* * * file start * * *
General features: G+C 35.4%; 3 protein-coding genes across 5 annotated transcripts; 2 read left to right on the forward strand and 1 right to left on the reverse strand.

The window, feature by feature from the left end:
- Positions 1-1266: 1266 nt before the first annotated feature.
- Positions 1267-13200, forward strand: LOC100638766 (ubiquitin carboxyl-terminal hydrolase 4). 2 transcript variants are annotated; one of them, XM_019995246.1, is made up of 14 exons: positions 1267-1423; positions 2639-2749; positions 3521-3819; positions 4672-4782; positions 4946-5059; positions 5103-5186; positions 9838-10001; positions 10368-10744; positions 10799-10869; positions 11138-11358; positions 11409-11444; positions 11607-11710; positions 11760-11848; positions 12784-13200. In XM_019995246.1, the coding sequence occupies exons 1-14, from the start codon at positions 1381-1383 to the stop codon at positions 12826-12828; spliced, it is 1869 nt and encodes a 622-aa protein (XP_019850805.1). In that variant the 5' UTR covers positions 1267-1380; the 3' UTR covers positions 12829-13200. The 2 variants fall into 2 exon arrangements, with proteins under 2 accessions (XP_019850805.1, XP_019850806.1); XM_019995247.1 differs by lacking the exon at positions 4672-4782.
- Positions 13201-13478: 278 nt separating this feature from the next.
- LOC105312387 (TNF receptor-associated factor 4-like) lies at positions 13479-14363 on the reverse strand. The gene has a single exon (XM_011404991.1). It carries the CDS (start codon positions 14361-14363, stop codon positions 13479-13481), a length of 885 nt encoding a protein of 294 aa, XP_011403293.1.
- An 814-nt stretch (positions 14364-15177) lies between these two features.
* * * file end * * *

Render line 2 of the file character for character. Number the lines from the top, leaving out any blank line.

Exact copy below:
The window, feature by feature from the left end: